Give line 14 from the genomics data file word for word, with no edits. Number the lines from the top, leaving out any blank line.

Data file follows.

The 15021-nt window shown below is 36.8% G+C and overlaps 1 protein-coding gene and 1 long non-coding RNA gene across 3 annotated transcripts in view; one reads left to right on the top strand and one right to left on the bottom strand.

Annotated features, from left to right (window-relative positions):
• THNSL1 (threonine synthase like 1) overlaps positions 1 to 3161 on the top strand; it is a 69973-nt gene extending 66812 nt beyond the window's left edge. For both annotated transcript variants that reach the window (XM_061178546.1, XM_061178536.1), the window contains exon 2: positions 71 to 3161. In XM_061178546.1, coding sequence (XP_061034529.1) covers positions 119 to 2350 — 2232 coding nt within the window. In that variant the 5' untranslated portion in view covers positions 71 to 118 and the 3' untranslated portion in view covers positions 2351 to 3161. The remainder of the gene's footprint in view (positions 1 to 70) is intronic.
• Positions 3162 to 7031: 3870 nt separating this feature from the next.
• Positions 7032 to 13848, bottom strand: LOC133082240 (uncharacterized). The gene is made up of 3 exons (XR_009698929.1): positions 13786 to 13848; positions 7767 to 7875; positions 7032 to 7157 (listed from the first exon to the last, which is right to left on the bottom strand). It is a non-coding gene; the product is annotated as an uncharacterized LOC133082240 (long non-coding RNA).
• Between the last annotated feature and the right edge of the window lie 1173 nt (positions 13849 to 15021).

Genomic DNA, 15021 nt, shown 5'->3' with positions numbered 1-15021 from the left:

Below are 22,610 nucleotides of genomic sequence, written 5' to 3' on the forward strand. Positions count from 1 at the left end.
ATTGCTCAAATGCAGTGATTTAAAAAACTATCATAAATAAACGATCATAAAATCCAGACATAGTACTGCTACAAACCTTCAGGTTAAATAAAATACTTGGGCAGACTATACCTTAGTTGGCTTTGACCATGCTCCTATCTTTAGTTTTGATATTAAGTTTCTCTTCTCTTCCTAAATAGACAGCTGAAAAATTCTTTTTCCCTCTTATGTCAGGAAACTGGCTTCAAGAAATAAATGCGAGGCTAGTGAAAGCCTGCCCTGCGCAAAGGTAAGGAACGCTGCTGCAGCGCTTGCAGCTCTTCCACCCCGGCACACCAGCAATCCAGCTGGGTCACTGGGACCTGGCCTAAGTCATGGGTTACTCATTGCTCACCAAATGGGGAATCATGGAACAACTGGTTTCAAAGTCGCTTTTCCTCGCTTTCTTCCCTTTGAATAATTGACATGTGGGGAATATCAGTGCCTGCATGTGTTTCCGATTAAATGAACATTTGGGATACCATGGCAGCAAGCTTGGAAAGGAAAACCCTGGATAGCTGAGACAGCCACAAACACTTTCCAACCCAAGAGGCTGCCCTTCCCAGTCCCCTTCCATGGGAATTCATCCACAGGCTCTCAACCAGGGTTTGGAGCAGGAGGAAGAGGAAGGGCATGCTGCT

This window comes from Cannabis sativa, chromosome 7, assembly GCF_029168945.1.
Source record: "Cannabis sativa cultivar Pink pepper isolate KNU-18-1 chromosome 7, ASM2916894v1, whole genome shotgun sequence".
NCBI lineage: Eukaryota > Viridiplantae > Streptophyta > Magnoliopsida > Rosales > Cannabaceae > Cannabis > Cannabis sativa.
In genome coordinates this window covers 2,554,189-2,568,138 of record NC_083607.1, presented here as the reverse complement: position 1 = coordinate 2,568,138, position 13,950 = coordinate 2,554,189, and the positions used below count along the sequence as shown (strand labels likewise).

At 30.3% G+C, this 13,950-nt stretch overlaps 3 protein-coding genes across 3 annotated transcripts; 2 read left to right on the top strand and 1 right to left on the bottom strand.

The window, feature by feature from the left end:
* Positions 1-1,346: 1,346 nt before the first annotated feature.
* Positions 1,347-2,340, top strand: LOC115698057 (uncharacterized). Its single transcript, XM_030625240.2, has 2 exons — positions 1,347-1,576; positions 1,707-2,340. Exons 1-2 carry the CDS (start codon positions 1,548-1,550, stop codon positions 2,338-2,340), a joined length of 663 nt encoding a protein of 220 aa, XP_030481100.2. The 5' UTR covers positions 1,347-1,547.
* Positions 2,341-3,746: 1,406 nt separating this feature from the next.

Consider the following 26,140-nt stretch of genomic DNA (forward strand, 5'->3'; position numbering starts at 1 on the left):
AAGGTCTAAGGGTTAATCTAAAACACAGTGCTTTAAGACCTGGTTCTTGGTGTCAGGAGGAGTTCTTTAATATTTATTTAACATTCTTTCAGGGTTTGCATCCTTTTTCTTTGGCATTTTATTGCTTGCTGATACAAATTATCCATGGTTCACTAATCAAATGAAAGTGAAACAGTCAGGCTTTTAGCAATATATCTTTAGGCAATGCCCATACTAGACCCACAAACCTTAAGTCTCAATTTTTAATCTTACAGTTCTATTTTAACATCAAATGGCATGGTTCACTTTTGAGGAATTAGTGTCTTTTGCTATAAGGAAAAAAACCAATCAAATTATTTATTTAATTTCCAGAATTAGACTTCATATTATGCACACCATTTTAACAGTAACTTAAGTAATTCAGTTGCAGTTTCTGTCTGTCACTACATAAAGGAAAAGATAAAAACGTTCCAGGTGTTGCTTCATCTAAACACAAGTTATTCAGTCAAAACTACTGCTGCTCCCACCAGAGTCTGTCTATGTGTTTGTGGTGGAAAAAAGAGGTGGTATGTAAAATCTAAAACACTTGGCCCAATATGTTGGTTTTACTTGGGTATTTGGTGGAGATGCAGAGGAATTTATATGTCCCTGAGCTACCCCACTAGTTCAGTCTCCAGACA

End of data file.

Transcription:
At 30.3% G+C, this 13,950-nt stretch overlaps 3 protein-coding genes across 3 annotated transcripts; 2 read left to right on the top strand and 1 right to left on the bottom strand.